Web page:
Reed Sheppard can do almost anything for a team that needs everything

Detroit Bad Boys

The Detroit Pistons are at an undeniable low point of their rebuild. They are coming off of a 14-win season, and while Cade Cunningham has flashed star potential, he can’t do it all himself. He needs help. The young core in Detroit is talented, but they don’t necessarily fit together well to form a balanced group, which leaves a lot of weaknesses that are consistently exposed. When your weaknesses are everything, get yourself a guy who can do everything. Kentucky freshman guard Reed Sheppard had a spectacular season for the Wildcats. Not only did he emerge as the best shooter in the draft, but also as an impactful defender and skilled passer. While his size and lack of length could cause concern, the fit in Detroit would be far too good to pass up with the #5 overall draft selection.

Scouting Report

In 28.9 minutes per game, Reed Sheppard averaged 12.5 points, 4.5 assists, 4.1 rebounds, 2.5 steals, and 0.7 blocks while converting on 55.5% of his two-point attempts, 52.1% of his three-point attempts, and 83.1% of his free-throw attempts. The level of Sheppard’s shooting really cannot be understated. In 33 games, he attempted 144 three-pointers and made an unbelievable 52% of them. He was shooting lights out the entire season, and it felt like everyone was waiting for him to cool off. It never happened. His two most impressive games beyond the arc this season included a 7-of-8 game against Stonehill and a 7-of-10 game against Tennessee. Not only can he create for himself, but he is great off-ball when it comes to getting open and is the best knockdown shooter you can find, whether he’s spotting up, shooting off of movement, or even pulling up in transition.

Sheppard is a skilled passer and showcased this consistently throughout the season, recording five or more assists in 16 of his 33 games, including two games with 11 assists. His assist-to-turnover ratio of 2.25:1 is a promising indicator that he can facilitate without turning the ball over at the next level. Some in the draft community believe he may be able to play point guard in the NBA, and while I wouldn’t bet against him, I see him as more of an elite secondary facilitator rather than the primary offensive initiator.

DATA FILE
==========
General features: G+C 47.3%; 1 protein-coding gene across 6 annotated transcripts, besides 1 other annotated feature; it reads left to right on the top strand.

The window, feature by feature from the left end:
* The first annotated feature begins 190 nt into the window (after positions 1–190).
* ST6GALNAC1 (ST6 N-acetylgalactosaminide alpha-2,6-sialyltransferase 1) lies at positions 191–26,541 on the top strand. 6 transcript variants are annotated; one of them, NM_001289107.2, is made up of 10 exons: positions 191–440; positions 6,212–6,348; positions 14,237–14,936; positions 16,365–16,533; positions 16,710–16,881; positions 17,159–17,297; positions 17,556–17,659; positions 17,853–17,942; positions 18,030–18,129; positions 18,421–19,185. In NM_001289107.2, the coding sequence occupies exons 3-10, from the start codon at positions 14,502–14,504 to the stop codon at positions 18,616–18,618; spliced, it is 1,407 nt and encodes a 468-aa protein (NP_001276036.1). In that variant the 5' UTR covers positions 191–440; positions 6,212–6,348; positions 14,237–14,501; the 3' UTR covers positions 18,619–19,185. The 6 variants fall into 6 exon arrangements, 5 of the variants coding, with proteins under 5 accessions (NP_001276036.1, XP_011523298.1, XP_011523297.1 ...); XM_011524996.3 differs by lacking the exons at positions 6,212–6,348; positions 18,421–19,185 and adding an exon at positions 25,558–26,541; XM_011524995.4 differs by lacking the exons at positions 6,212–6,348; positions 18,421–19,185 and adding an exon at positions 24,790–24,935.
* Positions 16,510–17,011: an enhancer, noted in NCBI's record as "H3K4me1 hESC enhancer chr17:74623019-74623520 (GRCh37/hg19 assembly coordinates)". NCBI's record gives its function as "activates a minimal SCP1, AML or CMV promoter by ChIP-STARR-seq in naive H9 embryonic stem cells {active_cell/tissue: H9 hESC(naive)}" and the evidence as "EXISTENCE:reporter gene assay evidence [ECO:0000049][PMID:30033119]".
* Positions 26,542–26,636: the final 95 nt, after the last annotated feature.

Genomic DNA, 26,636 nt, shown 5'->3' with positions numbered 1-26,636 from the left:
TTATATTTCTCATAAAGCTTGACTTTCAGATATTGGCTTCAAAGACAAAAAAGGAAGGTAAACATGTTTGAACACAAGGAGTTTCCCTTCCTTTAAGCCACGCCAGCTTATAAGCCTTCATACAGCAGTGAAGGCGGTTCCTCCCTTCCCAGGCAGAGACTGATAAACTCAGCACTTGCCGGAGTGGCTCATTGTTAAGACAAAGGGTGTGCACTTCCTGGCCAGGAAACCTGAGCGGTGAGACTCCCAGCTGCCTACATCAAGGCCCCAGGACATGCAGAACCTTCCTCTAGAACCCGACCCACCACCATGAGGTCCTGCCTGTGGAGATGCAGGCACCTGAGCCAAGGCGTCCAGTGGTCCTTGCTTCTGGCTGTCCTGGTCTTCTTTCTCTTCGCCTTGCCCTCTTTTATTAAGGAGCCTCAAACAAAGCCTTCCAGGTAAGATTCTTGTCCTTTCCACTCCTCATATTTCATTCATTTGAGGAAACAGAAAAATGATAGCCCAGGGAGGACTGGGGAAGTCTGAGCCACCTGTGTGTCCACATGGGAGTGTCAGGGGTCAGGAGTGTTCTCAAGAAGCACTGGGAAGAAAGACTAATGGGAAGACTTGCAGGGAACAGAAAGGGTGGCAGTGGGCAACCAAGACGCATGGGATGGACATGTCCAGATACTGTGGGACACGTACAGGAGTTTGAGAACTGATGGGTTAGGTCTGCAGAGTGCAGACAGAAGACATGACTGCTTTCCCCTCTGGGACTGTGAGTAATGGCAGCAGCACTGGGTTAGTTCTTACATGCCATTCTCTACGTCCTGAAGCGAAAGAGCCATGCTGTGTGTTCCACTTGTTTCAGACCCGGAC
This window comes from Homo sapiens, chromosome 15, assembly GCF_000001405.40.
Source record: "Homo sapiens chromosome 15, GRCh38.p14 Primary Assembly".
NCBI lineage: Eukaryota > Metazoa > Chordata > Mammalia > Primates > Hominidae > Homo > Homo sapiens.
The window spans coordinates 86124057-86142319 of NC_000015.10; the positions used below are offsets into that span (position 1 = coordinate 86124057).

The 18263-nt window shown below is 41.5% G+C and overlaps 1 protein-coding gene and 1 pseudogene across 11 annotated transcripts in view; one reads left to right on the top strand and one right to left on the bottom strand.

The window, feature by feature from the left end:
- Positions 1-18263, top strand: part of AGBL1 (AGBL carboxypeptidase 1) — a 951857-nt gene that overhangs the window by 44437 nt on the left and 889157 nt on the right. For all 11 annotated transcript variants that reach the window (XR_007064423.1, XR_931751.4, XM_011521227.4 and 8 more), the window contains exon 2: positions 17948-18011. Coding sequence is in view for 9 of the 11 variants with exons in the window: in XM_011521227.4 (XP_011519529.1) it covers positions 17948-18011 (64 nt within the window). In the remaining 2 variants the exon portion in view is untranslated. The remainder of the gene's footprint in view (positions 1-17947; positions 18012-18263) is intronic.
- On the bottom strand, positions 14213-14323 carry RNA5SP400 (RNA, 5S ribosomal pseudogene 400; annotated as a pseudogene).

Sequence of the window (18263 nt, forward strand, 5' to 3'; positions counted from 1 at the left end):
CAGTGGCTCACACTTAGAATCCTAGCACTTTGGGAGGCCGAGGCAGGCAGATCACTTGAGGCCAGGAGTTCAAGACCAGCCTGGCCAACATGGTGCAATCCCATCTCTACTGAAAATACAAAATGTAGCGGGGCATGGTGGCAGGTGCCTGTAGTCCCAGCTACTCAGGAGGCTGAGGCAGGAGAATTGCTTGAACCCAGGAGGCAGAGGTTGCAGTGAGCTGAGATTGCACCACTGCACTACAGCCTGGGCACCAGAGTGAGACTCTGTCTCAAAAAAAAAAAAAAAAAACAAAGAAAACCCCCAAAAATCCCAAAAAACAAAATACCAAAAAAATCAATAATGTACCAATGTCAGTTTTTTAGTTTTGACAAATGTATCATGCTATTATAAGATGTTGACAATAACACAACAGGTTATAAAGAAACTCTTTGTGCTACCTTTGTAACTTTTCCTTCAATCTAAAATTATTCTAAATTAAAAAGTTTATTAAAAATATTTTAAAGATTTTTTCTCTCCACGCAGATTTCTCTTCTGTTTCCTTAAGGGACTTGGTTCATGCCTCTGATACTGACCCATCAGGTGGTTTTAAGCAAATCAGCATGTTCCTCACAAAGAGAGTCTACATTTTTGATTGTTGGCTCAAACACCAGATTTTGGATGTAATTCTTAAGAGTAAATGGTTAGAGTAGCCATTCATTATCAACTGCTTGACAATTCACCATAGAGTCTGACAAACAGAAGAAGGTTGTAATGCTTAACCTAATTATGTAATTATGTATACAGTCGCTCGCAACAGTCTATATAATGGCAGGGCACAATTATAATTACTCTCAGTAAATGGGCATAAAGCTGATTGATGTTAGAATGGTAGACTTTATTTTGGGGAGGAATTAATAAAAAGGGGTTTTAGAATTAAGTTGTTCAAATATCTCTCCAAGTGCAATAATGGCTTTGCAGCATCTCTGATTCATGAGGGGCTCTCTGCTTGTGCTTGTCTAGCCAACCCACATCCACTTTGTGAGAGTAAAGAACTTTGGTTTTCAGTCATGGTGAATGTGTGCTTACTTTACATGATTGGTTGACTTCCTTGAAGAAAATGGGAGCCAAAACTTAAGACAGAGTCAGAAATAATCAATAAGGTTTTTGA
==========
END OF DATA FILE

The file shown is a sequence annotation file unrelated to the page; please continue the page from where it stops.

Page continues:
His ability to play the passing lanes on defense was on display all season as he led the SEC in steals per game at 2.5. Adding 0.7 blocks per game is also fairly impressive for a guard, especially one with a six-foot-three wingspan. This speaks to his athleticism which surprised some people at the NBA Combine, when he recorded the best vertical jump of all draft participants with 42 inches. Sheppard’s athleticism also helps him play above his size and make an impact as a rebounder, where he had 17 games with five or more rebounds this season and a high of nine.

Pro comparison: CJ McCollum

Fit in Detroit

When I am considering how to build this team going forward, we have to accept that there are a lot of reasons that we only won 14 games. How far this team can get will depend on how good a team built around Cade Cunningham can be. To do this, you are going to have to make sure that you can surround him with players who complement his game and make his life easier on both ends of the court. If you’re not investing in building around your best player’s strengths, then you aren’t even really trying to build a winning team.

Some people will not be a fan of drafting a guard because that may not be a good sign for Jaden Ivey. I think that Ivey is a good player, but he is an on-ball creator who is at his best when he has the ball in his hands. Cade is also an on-ball creator who needs the ball in his hands. Both of them would benefit by playing next to an off-ball, catch-and-shoot guard rather than another player who overlaps with their skillset. Insert Reed Sheppard and you may have solved some problems. Whether that means you run a three-guard rotation with those three or you choose to move Ivey for a veteran player, this would instantly improve your team’s spacing and defense around Cade.

On offense, Reed Sheppard is everything you are looking for in a guard to pair with Cunningham. A deadly shooter with a quick trigger who is great at getting open and excels in an off-ball role but can also take some pressure off of Cade and handle being on-ball when needed. On the defensive end of the court, there are some questions about how Sheppard will translate to the next level due to his length but most agree he has the instincts and athleticism to at least be an effective team defender. Being paired with a bigger guard like Cunningham would also be ideal for Sheppard to not have to take a bigger matchup.

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